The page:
• DRS Interoperability for VMware HA and Fault Tolerance (FT). FT-enabled virtual machines can take advantage of DRS functionality for load balancing and initial placement. In addition, VMware HA and DRS are tightly integrated, which allows VMware HA to restart virtual machines in more situations. See the vSphere Availability Guide.
  • Enhanced Network Logging Performance. Fault Tolerance (FT) network logging performance allows improved throughput and reduced CPU usage. In addition, you can use vmxnet3 vNICs in FT-enabled virtual machines. See the vSphere Availability Guide.
  • Concurrent VMware Data Recovery Sessions. vSphere 4.1 provides the ability to concurrently manage multiple VMware Data Recovery appliances. See the VMware Data Recovery Administration Guide.
  • vStorage APIs for Data Protection (VADP) Enhancements. VADP now offers VSS quiescing support for Windows Server 2008 and Windows Server 2008 R2 servers. This enables application-consistent backup and restore operations for Windows Server 2008 and Windows Server 2008 R2 applications.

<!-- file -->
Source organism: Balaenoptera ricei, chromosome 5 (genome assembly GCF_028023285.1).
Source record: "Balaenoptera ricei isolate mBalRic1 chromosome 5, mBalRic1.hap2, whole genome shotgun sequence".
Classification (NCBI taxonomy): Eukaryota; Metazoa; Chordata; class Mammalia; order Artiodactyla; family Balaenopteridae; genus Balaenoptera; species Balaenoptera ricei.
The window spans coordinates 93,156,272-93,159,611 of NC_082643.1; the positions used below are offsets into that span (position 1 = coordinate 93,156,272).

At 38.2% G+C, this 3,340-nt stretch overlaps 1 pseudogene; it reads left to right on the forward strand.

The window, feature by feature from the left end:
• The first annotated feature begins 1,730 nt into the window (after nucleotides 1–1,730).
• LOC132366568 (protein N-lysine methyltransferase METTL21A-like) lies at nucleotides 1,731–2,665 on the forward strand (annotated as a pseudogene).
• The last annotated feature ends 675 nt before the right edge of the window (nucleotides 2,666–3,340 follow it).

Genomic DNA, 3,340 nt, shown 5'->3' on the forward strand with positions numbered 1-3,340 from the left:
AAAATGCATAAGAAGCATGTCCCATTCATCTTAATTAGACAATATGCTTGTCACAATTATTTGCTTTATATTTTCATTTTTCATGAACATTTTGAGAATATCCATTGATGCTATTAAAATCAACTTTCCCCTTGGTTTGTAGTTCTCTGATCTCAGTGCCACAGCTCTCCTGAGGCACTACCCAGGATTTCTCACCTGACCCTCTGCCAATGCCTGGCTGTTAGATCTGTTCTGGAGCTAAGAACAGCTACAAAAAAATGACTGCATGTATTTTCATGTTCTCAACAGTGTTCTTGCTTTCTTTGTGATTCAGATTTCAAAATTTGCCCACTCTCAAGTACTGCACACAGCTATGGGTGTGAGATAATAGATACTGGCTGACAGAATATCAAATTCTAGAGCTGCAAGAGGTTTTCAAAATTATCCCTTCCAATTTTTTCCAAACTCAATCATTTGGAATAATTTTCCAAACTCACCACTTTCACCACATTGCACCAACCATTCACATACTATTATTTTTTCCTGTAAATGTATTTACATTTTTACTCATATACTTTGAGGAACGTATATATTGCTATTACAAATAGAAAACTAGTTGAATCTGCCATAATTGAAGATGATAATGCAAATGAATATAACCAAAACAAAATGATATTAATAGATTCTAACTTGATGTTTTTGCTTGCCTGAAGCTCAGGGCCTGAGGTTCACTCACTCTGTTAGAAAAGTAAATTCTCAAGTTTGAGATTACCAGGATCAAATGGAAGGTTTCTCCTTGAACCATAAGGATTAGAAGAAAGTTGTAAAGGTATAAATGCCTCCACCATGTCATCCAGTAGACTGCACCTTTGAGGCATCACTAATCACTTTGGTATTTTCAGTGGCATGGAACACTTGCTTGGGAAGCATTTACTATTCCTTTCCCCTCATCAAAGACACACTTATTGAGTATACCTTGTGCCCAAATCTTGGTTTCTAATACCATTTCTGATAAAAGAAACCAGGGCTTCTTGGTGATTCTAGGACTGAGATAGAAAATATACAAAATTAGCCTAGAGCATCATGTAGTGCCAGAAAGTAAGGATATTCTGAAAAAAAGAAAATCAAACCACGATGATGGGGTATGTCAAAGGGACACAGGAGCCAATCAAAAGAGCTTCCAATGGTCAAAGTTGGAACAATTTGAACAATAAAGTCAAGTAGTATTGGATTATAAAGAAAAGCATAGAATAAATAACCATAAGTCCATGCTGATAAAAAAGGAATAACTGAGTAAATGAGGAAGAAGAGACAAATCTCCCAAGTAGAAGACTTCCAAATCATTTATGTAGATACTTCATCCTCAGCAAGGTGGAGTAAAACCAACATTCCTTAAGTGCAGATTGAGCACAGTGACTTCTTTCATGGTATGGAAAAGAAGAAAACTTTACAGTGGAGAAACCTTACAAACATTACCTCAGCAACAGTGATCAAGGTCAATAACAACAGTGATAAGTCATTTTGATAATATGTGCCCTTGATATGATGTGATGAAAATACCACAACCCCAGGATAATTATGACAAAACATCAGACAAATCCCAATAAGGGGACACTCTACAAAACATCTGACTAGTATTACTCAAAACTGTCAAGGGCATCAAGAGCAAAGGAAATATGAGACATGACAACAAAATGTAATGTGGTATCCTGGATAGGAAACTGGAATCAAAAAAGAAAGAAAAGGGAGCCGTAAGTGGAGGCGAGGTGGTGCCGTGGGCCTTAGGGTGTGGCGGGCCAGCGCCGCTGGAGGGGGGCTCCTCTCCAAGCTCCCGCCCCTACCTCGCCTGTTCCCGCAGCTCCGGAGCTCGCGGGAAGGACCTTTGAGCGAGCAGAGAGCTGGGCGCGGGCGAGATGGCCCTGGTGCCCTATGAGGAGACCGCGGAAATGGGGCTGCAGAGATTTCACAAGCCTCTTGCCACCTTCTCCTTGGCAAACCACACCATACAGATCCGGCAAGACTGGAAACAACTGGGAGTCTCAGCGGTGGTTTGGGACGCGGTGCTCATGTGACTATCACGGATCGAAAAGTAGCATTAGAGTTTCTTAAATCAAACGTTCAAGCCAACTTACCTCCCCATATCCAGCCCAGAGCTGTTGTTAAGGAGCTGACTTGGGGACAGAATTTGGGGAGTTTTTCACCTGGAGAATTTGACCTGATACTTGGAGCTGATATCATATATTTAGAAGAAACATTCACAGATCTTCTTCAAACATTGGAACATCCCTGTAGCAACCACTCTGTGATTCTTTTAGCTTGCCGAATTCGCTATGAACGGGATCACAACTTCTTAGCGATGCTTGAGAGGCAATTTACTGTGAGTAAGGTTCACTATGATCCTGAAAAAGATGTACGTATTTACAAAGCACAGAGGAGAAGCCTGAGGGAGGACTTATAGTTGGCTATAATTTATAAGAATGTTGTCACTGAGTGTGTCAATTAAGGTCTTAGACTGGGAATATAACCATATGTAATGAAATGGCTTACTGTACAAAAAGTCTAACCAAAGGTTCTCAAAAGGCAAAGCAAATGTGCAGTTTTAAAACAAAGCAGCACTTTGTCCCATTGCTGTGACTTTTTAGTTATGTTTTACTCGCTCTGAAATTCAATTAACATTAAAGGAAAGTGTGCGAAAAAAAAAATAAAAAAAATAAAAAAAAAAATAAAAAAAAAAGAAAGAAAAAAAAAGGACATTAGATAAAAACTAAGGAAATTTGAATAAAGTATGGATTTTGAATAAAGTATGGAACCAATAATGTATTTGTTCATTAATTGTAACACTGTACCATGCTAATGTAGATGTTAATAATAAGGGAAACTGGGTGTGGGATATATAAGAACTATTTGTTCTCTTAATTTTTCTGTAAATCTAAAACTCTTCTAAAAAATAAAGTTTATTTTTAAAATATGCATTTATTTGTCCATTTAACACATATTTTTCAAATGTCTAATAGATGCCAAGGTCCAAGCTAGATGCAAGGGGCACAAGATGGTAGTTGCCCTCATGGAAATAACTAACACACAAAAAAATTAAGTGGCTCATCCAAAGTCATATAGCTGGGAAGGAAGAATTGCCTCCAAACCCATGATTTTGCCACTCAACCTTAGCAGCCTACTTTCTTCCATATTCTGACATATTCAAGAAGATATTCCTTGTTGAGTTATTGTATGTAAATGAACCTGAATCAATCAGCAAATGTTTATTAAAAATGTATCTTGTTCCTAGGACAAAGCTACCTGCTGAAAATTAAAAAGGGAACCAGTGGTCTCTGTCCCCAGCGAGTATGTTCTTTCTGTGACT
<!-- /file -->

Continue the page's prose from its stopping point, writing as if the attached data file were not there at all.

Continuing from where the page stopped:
• vCLI Enhancements. vCLI adds options for SCSI, VAAI, network, and virtual machine control, including the ability to terminate an unresponsive virtual machine. In addition, vSphere 4.1 provides controls that allow you to log vCLI activity. See the vSphere Command-Line Interface Installation and Scripting Guide and the vSphere Command-Line Interface Reference.
  • Lockdown Mode Enhancements. VMware ESXi 4.1 lockdown mode allows the administrator to tightly restrict access to the ESXi Direct Console User Interface (DCUI) and Tech Support Mode (TSM). When lockdown mode is enabled, DCUI access is restricted to the root user, while access to Tech Support Mode is completely disabled for all users. With lockdown mode enabled, access to the host for management or monitoring using CIM is possible only through vCenter Server. Direct access to the host using the vSphere Client is not permitted. See the ESXi Configuration Guide.